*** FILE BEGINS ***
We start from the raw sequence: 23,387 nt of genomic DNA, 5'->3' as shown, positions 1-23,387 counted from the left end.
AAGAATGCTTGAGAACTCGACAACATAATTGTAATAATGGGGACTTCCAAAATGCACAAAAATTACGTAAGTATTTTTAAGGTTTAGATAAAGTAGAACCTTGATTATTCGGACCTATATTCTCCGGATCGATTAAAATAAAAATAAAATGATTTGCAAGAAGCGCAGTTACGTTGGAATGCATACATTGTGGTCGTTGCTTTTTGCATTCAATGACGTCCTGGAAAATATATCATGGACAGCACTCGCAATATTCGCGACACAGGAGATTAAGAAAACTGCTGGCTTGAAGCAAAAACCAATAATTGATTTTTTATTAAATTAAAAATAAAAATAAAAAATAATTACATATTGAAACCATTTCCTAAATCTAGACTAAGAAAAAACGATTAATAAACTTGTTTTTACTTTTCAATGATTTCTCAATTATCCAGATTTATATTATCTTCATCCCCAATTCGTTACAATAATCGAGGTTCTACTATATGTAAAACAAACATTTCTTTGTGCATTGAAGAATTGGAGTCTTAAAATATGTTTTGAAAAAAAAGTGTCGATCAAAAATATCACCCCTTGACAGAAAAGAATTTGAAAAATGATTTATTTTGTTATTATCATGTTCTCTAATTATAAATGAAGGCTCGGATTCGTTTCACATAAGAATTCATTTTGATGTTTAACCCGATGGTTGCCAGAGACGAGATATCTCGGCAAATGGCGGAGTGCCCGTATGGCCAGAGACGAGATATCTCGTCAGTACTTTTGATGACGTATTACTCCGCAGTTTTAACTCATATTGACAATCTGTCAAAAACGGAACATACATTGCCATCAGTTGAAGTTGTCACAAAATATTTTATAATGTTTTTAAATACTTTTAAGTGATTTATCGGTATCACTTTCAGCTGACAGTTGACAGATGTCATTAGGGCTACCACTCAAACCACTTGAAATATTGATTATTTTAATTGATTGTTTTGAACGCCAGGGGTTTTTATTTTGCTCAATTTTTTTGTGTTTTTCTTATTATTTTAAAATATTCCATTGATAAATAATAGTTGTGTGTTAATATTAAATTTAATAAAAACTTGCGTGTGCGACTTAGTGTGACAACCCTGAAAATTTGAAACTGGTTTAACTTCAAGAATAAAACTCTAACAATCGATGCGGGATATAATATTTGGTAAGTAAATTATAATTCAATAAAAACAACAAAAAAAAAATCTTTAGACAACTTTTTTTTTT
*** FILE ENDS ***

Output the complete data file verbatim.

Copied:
We start from the raw sequence: 23,387 nt of genomic DNA, 5'->3' as shown, positions 1-23,387 counted from the left end.
AAGAATGCTTGAGAACTCGACAACATAATTGTAATAATGGGGACTTCCAAAATGCACAAAAATTACGTAAGTATTTTTAAGGTTTAGATAAAGTAGAACCTTGATTATTCGGACCTATATTCTCCGGATCGATTAAAATAAAAATAAAATGATTTGCAAGAAGCGCAGTTACGTTGGAATGCATACATTGTGGTCGTTGCTTTTTGCATTCAATGACGTCCTGGAAAATATATCATGGACAGCACTCGCAATATTCGCGACACAGGAGATTAAGAAAACTGCTGGCTTGAAGCAAAAACCAATAATTGATTTTTTATTAAATTAAAAATAAAAATAAAAAATAATTACATATTGAAACCATTTCCTAAATCTAGACTAAGAAAAAACGATTAATAAACTTGTTTTTACTTTTCAATGATTTCTCAATTATCCAGATTTATATTATCTTCATCCCCAATTCGTTACAATAATCGAGGTTCTACTATATGTAAAACAAACATTTCTTTGTGCATTGAAGAATTGGAGTCTTAAAATATGTTTTGAAAAAAAAGTGTCGATCAAAAATATCACCCCTTGACAGAAAAGAATTTGAAAAATGATTTATTTTGTTATTATCATGTTCTCTAATTATAAATGAAGGCTCGGATTCGTTTCACATAAGAATTCATTTTGATGTTTAACCCGATGGTTGCCAGAGACGAGATATCTCGGCAAATGGCGGAGTGCCCGTATGGCCAGAGACGAGATATCTCGTCAGTACTTTTGATGACGTATTACTCCGCAGTTTTAACTCATATTGACAATCTGTCAAAAACGGAACATACATTGCCATCAGTTGAAGTTGTCACAAAATATTTTATAATGTTTTTAAATACTTTTAAGTGATTTATCGGTATCACTTTCAGCTGACAGTTGACAGATGTCATTAGGGCTACCACTCAAACCACTTGAAATATTGATTATTTTAATTGATTGTTTTGAACGCCAGGGGTTTTTATTTTGCTCAATTTTTTTGTGTTTTTCTTATTATTTTAAAATATTCCATTGATAAATAATAGTTGTGTGTTAATATTAAATTTAATAAAAACTTGCGTGTGCGACTTAGTGTGACAACCCTGAAAATTTGAAACTGGTTTAACTTCAAGAATAAAACTCTAACAATCGATGCGGGATATAATATTTGGTAAGTAAATTATAATTCAATAAAAACAACAAAAAAAAAATCTTTAGACAACTTTTTTTTTT